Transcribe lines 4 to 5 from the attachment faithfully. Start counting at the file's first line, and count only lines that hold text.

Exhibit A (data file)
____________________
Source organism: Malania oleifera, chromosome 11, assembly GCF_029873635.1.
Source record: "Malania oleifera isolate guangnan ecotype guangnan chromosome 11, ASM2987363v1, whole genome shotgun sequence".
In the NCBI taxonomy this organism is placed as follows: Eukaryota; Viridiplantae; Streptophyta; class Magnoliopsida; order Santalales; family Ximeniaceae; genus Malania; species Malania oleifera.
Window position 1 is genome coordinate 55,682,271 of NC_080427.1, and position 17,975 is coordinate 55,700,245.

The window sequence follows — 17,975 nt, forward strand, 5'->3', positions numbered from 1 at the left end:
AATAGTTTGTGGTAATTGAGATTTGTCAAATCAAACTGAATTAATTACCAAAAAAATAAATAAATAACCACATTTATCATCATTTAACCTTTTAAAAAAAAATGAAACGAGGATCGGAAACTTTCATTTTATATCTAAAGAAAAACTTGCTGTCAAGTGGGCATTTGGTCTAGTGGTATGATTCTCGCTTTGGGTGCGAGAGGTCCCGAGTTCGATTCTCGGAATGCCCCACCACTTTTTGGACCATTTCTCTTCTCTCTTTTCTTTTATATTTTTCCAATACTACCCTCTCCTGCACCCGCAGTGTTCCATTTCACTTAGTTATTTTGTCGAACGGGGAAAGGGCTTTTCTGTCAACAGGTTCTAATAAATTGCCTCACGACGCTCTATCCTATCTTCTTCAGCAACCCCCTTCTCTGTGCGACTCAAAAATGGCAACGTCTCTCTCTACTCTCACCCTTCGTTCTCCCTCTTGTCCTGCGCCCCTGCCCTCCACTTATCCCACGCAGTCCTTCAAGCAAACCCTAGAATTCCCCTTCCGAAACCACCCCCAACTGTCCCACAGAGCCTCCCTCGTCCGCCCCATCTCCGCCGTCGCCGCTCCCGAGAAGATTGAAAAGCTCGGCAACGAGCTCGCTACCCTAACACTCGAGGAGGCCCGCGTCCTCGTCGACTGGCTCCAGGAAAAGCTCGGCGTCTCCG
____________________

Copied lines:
Window position 1 is genome coordinate 55,682,271 of NC_080427.1, and position 17,975 is coordinate 55,700,245.

The window sequence follows — 17,975 nt, forward strand, 5'->3', positions numbered from 1 at the left end: